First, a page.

The Nasdaq trading delay fiasco in this year’s Facebook IPO was another recent incident which some claim was the result of HFT. The volume of transaction orders was so high that it crashed Nasdaq’s trading systems.

More recently, Knight Capital, a leading US broker responsible for approximately 10% of all trading on US equity markets, teetered on the brink of collapse after a glitch in a new trading algorithm caused the firm to make faulty trades. In a matter of minutes, Knight Capital lost $440 million. One of the principal reasons for the extent of the losses was an inability to turn off the trading machines for a certain period even after the faults were identified.

Regulatory response

Market regulators around the world are currently focussing on HFT. ASIC has released no fewer than four consultation papers in the last two years addressing HFT.6 In CP 184, ASIC proposes amendments to the ASX and Chi-X Market Integrity Rules in respect of automated order processing (AOP), through which HFT trading is implemented. Broadly, the amendments would require market participants to:

  • have direct control over pre-trade filters (ASIC acknowledges that a market participant’s clients can have some discretion to change filter parameters within a defined range);
  • undertake an annual review of their AOP systems and certify compliance with the Market Integrity Rules relating to AOP;
  • have controls that enable immediate suspension, limitation, or prohibition of the conduct of all AOP for a client; and
  • have controls that enable immediate suspension, limitation or prohibition on orders or series of orders that would interfere with the efficiency and integrity of the market (referred to as a “kill switch”).  

In addition, ASIC’s draft regulatory guide sets out ASIC’s raised expectations for market participants to:

  • put in place real time monitoring of all trading messages submitted to the market; and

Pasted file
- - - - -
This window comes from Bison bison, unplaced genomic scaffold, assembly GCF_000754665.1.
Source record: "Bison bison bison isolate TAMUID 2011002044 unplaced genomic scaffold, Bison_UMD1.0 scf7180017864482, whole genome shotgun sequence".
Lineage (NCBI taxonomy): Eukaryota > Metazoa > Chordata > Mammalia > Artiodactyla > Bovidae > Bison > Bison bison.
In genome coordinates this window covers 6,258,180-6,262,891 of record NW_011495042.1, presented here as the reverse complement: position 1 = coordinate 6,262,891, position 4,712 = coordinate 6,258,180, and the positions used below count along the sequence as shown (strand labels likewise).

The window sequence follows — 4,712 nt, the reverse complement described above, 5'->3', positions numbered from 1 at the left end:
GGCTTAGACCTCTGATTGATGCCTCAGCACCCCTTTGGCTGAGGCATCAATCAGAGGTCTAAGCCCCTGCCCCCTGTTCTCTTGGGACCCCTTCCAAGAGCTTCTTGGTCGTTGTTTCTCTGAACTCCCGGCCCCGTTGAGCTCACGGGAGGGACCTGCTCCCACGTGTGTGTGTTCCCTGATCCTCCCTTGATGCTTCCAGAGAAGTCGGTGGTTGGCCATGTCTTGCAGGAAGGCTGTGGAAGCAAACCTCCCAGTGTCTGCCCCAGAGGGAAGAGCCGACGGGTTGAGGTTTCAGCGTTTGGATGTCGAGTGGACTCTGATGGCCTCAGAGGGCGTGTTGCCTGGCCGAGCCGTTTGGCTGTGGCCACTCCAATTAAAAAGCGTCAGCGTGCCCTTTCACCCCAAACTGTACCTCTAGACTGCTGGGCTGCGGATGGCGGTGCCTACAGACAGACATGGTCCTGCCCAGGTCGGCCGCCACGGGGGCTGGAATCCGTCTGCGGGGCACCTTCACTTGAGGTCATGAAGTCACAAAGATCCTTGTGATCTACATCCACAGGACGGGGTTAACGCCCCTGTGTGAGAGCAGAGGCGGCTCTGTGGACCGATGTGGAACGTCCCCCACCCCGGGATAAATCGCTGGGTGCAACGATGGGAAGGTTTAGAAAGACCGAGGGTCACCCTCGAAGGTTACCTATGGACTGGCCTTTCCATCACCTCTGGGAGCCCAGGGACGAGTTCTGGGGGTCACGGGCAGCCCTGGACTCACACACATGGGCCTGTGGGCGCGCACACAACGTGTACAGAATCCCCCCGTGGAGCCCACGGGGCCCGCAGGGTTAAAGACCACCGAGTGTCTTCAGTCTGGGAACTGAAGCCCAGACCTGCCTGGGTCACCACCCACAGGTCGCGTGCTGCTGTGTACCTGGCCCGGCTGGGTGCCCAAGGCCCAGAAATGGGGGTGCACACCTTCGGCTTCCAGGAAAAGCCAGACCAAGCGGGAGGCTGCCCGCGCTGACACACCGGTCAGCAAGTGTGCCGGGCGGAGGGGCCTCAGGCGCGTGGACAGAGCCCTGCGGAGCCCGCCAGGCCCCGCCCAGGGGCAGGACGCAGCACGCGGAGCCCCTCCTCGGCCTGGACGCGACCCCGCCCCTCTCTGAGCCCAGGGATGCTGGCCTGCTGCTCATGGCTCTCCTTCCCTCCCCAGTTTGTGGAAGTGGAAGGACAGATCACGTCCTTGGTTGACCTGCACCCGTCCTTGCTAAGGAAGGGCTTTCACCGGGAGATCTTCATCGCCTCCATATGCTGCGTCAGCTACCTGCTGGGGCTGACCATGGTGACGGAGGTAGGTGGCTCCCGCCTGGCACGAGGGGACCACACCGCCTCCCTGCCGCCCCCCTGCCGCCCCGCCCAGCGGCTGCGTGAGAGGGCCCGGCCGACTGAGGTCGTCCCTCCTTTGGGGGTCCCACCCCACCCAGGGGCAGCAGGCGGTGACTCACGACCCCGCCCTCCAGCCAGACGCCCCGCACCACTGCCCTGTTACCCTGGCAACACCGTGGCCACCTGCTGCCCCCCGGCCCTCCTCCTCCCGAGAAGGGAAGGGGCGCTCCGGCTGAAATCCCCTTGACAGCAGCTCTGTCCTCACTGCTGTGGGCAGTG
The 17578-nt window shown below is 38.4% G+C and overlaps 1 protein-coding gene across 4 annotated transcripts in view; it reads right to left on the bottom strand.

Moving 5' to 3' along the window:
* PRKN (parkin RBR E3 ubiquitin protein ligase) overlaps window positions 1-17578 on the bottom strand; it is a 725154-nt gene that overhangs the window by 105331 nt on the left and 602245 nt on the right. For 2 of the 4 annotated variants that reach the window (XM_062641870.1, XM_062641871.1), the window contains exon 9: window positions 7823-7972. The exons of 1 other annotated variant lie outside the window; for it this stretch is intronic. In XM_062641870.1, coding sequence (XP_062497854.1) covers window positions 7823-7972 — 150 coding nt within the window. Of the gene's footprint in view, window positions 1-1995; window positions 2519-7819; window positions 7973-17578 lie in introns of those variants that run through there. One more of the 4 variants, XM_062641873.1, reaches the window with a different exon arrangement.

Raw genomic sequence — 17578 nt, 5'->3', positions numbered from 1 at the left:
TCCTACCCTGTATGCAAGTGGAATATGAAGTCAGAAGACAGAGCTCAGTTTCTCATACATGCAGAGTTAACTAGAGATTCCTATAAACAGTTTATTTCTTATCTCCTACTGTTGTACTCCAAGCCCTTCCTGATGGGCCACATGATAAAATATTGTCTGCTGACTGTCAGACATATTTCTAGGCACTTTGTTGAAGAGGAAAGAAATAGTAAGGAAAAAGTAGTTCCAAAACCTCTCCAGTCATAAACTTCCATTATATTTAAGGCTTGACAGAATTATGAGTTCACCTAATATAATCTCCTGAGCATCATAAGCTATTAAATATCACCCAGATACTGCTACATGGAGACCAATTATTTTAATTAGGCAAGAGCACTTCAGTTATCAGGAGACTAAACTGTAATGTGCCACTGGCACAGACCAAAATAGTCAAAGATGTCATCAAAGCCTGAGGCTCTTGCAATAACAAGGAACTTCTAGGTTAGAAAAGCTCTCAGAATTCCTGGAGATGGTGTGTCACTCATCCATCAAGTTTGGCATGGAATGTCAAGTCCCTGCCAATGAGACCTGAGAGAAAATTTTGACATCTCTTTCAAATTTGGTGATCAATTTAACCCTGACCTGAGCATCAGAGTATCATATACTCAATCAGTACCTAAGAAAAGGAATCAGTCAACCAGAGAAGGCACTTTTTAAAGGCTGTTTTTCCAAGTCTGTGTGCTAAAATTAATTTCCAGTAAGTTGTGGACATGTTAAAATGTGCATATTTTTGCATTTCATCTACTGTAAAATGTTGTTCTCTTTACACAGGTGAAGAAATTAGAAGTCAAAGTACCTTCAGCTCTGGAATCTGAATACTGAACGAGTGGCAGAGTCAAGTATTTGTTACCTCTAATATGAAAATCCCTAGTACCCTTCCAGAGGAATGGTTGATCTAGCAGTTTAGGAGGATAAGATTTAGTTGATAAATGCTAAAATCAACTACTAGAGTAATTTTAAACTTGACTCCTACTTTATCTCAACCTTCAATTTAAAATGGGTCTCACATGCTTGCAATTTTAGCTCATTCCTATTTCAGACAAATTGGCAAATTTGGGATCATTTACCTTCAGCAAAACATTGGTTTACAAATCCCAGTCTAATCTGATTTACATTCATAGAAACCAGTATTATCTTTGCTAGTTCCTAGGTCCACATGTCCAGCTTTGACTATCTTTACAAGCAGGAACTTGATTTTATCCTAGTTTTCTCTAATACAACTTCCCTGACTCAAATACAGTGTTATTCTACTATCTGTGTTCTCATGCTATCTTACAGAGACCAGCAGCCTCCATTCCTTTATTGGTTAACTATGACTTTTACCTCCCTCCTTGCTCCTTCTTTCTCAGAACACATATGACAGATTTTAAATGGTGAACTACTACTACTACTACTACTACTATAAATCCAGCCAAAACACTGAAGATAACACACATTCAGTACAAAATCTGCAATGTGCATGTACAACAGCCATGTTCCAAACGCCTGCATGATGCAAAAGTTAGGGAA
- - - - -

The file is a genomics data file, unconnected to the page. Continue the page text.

• test AOP filters, filter parameters, controls and systems. In testing AOP systems, ASIC states that a market participant should use a non-production test environment to stress test algorithmic programs and order flow.7

ASIC acknowledges that certain HFT strategies could involve market misconduct and that these strategies are subject to increased ASIC scrutiny. However, HFT practices can be very difficult to monitor and regulate, and it is not always easy to distinguish legitimate HFT from more predatory HFT strategies. Indeed, to date there has been little international regulatory impetus to try to weed out undesirable HFT strategies. Stock exchange operators, dependant on HFT generated revenues, face commercial pressures to facilitate HFT traders’ requests. In some markets, such as the US, HFT now represents such a substantial proportion of transactions that a major overhaul may face insurmountable resistance.

Could a Knight Capital style glitch happen here?

Australian HFT programs are not immune to gremlins. The measures proposed by ASIC will go some way towards minimising a Knight Capital style meltdown in Australia. In particular, a kill-switch requirement might have limited the extent of the Knight Capital losses as it could have facilitated a speedier termination of faulty orders. In addition, if ASIC’s proposed guidance is followed and HFT traders properly test their AOP systems and filters as well as all trading algorithms, this might result in stronger protections against faulty HFT algorithms.

Ultimately however, the success of the AOP system depends on the rigor of each market participant’s tests and monitoring systems which necessarily involves an element of self-regulation. It is certainly possible to imagine scenarios where flawed algorithms could lead to defective messages and trading losses for an Australian HFT program.